Gov. Mike DeWine is not embracing a school funding reform idea that the leader of the Ohio House put out last week
Ohio House Speaker Larry Householder (R-Glenford) suggested lawmakers pool local tax dollars in a fund that the state can redistribute to districts based on their capacity to generate tax revenue. Householder said that was just an idea, not a formal proposal.
DeWine, a fellow Republican, notes there is a bipartisan plan in the legislature right now that would reform school funding, created by state Reps. Robert Cupp (R-Lima) and John Patterson (D-Jefferson). The governor says he is looking forward to seeing the details of that bill.
“I’m old enough that I have been through every proposal for school funding that anybody could imagine. And many of them have great merit,” DeWine said. “I think we just wait. Cupp and Patterson have put a lot of work in on this and I just think we should wait and see what they come up with.”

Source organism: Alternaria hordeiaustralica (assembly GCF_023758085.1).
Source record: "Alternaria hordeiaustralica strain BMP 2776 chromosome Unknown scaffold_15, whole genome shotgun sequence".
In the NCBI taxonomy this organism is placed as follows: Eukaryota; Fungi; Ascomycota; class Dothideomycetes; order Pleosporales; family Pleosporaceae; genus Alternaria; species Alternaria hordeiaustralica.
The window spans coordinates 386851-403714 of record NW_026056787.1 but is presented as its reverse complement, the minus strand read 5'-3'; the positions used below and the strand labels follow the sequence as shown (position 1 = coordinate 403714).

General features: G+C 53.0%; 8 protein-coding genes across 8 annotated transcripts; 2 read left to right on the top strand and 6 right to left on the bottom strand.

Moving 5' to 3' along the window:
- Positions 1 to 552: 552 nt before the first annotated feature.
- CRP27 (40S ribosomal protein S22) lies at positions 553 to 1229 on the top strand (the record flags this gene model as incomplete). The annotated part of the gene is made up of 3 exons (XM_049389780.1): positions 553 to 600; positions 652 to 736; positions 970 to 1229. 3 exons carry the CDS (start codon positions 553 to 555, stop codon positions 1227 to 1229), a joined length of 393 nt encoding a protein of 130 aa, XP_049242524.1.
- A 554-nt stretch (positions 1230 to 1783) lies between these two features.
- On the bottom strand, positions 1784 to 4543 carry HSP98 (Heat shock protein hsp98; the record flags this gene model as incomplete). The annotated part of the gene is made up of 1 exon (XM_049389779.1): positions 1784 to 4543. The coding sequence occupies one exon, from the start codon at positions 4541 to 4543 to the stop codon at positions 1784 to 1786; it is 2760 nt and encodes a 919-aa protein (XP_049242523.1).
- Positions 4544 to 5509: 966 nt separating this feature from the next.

It’s estimated the Cupp-Patterson plan would cost the state $1.5 billion on top of current education funding.
Ohio’s school funding system was ruled unconstitutional in 1997, yet the state has not addressed the system’s over-reliance on property taxes.
The plan has its share of critics. Some school districts the state considers to be wealthy, particularly those with high growth, say the state's calculation isn't correct or fair. Others call it wholly unfair that the state gives private schools far more in some cases.